YouTube comment issues

News & Views

Staff & Wire Reports

FILE - This March 20, 2018 file photo shows the YouTube app on an iPad in Baltimore. YouTube says it will turn off comments on most videos that feature kids. The change comes after advertisers began boycotting the site last week in response to inappropriate comments made on videos of minors. (AP Photo/Patrick Semansky, File)

FILE - This March 20, 2018 file photo shows the YouTube app on an iPad in Baltimore. YouTube says it will turn off comments on most videos that feature kids. The change comes after advertisers began boycotting the site last week in response to inappropriate comments made on videos of minors. (AP Photo/Patrick Semansky, File)

YouTube suspends comments on videos of kids


AP Technology Writer

Friday, March 1

SAN FRANCISCO (AP) — YouTube said Thursday it will turn off comments on nearly all videos featuring kids — potentially affecting millions of posts on the site — after reports last week that pedophiles were leaving inappropriate comments on innocuous videos of children.

The change comes as YouTube grapples with moderating content across its platform as concerns about hate speech, violence and conspiracy theories continue to plague it.

It will take YouTube several months to disable comments on all videos featuring minors, the company said. It already started the process last week when it turned off comments from tens of millions of videos.

Advertisers including Nestle, AT&T and Fortnite-maker Epic Games pulled ads from YouTube last week after the inappropriate comments about children were unearthed by a popular YouTuber and media reports. At least one company, Nestle, was satisfied with YouTube’s response and reinstated ads late last week.

A small number of channels which have videos featuring kids will be allowed to keep comments turned on. But they must be known to YouTube and must actively monitor the comments beyond the standard monitoring tools YouTube provides.

Turning off comments on such a large number of videos seems an “extreme reaction,” said eMarketer analyst Paul Verna. But the issue involves the safety of children, so it makes sense YouTube would want to act quickly, he said.

Comments aren’t the main focus of the video-publishing site, but turning them off will likely diminish the experience for many users and video creators, he said.

YouTube CEO Susan Wojcicki acknowledged the concerns Thursday, tweeting, “Nothing is more important to us than ensuring the safety of young people on the platform.”

The company said it has also released an updated version of its automated moderating system that it expects will identify and delete two times as many inappropriate comments.

YouTube, like Facebook, Twitter and other sites that allow user publishing, have faced increasing calls to monitor what appears on their sites and get rid of unsuitable content. The companies all say they have taken action to protect users. But issues keep popping up.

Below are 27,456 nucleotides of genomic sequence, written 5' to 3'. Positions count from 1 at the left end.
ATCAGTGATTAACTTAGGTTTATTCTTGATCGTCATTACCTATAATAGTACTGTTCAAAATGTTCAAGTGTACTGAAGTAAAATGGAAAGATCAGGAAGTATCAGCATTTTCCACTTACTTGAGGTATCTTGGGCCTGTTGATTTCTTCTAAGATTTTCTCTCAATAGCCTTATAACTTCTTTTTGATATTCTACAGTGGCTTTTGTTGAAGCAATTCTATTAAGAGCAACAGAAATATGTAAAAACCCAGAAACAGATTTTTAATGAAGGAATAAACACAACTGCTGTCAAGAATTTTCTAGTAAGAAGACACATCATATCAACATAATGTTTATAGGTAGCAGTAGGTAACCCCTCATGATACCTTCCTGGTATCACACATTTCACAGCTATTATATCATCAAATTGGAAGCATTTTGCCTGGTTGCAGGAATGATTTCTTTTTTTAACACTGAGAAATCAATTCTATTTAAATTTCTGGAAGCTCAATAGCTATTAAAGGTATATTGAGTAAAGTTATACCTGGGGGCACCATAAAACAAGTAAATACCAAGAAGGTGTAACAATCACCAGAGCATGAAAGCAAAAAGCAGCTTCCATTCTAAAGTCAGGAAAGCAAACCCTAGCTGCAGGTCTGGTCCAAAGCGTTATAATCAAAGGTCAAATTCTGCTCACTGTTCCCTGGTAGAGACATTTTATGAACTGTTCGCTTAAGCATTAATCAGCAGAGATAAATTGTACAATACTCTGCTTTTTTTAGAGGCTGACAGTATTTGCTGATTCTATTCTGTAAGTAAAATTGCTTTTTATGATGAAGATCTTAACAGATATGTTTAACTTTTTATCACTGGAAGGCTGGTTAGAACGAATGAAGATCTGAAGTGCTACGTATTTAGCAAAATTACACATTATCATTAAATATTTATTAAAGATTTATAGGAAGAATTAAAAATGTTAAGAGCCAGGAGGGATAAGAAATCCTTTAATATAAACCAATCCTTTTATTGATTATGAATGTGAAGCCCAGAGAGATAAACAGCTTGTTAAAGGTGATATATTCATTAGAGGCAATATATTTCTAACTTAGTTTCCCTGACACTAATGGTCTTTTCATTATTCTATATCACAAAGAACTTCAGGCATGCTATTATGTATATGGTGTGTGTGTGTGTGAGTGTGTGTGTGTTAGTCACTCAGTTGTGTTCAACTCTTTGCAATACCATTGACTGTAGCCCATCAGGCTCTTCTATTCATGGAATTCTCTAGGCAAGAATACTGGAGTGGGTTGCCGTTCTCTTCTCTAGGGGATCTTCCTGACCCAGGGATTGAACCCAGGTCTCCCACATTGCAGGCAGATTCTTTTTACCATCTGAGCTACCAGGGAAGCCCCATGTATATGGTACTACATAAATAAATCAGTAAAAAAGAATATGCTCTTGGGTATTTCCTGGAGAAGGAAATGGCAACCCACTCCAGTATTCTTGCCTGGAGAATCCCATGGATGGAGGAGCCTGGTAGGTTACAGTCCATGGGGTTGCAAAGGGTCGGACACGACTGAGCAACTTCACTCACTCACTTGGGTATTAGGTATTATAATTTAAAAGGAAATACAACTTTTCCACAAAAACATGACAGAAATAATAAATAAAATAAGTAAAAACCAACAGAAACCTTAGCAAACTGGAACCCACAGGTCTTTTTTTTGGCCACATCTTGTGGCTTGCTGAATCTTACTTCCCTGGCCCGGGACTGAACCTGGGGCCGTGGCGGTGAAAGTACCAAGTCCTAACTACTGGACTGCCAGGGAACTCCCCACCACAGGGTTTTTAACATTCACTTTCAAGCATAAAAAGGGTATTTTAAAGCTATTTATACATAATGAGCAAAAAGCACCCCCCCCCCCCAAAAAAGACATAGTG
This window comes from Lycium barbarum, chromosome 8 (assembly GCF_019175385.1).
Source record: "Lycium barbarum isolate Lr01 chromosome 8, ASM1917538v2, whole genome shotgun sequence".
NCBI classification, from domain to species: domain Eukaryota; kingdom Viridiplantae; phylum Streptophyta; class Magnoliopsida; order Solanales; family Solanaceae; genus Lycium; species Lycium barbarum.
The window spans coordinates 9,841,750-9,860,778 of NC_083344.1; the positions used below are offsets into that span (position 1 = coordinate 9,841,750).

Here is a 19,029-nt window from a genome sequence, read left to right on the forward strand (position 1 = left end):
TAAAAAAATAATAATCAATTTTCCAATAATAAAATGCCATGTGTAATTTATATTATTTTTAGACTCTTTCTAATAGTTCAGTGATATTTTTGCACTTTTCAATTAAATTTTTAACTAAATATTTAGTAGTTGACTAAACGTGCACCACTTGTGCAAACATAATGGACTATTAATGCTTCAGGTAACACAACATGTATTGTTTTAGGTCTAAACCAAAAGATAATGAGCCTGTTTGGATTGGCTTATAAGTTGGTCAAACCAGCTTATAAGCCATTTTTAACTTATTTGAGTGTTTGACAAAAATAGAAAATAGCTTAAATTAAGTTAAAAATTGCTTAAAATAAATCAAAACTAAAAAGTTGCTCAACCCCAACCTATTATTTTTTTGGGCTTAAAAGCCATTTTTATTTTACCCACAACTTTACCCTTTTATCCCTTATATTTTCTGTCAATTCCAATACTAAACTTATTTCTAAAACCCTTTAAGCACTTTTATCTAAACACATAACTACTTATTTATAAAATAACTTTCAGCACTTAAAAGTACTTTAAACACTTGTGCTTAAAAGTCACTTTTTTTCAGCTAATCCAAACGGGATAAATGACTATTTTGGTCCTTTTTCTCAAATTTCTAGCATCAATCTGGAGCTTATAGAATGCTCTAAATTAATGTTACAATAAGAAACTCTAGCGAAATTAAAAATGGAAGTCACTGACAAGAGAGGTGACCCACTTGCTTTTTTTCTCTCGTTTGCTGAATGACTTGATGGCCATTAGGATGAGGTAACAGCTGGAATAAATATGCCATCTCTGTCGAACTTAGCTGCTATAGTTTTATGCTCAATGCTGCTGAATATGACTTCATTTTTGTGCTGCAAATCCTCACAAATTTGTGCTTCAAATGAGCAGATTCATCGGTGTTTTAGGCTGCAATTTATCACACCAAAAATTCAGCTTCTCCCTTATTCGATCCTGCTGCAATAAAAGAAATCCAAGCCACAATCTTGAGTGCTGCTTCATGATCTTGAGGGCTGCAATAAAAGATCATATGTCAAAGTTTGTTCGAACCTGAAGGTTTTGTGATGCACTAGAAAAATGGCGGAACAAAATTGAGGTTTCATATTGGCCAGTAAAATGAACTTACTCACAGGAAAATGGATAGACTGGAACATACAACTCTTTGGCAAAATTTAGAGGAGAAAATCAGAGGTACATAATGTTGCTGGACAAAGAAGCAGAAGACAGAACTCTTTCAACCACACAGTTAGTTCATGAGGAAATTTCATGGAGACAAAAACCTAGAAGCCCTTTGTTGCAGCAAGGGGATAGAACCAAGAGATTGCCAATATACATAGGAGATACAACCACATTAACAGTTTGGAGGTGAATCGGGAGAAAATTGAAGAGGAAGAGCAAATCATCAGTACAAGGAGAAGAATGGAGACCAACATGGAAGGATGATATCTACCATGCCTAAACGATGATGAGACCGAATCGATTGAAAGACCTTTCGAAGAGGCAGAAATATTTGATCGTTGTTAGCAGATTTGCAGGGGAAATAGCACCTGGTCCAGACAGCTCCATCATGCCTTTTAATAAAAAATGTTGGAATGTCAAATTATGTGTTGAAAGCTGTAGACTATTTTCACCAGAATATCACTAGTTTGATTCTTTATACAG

Concerns about YouTube comments weren’t even a top priority for advertisers and viewers a couple weeks ago, Verna said.

“It just makes you wonder, what’s the next thing that going to happen?”

The Conversation

Is Congress about to make child care more affordable? 5 questions answered

March 1, 2019

A new bill to provide affordable child care for working families faces an uphill battle in Congress.

Author: Taryn Morrissey, Associate Professor of Public Administration and Policy, American University School of Public Affairs

Disclosure statement: Taryn Morrissey has received funding from the Robert Wood Johnson, Ford, Peterson, Gates, Heising-Simons, and the Bainum Family Foundations and the U.S. Departments of Health and Human Services and Agriculture. She is a non-resident fellow at the Urban Institute.

Partners: American University School of Public Affairs provides funding as a member of The Conversation US.

Editor’s note: Sen. Patty Murray, D-Wash., and U.S. Rep. Bobby Scott, D-Va., recently reintroduced their Child Care for Working Families Act – a bill they say will “ensure affordable, high-quality child care for working middle class families and those living paycheck to paycheck.”

Taryn Morrissey, author of “Cradle to Kindergarten: A New Plan to Combat Inequality,” and a former senior adviser on early childhood policy during the Obama administration, explains how far the bill would go in achieving that goal – and also whether it has a chance of passing.

1. How big of a deal is this bill and why?

It’s a big deal because in 2016, about 60 percent of kids under age 6 were in some type of nonparental child care if they weren’t in kindergarten.

The Child Care for Working Families Act would enhance our existing public child care subsidy program by nearly doubling the number of children eligible. In 2012, 14.2 million children were eligible for child care subsidies under federal rules.